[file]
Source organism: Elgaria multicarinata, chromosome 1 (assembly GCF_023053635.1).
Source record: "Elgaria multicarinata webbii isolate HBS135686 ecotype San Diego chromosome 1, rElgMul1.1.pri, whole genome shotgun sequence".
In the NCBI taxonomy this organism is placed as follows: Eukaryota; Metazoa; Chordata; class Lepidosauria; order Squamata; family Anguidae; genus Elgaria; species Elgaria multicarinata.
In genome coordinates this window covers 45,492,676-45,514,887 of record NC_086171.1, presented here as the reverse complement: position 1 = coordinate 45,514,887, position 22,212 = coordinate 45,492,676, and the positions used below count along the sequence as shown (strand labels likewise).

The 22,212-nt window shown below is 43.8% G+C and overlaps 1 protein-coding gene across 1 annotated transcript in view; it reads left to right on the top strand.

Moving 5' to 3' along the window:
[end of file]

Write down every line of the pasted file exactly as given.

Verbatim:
Source organism: Elgaria multicarinata, chromosome 1 (assembly GCF_023053635.1).
Source record: "Elgaria multicarinata webbii isolate HBS135686 ecotype San Diego chromosome 1, rElgMul1.1.pri, whole genome shotgun sequence".
In the NCBI taxonomy this organism is placed as follows: Eukaryota; Metazoa; Chordata; class Lepidosauria; order Squamata; family Anguidae; genus Elgaria; species Elgaria multicarinata.
In genome coordinates this window covers 45,492,676-45,514,887 of record NC_086171.1, presented here as the reverse complement: position 1 = coordinate 45,514,887, position 22,212 = coordinate 45,492,676, and the positions used below count along the sequence as shown (strand labels likewise).

The 22,212-nt window shown below is 43.8% G+C and overlaps 1 protein-coding gene across 1 annotated transcript in view; it reads left to right on the top strand.

Moving 5' to 3' along the window: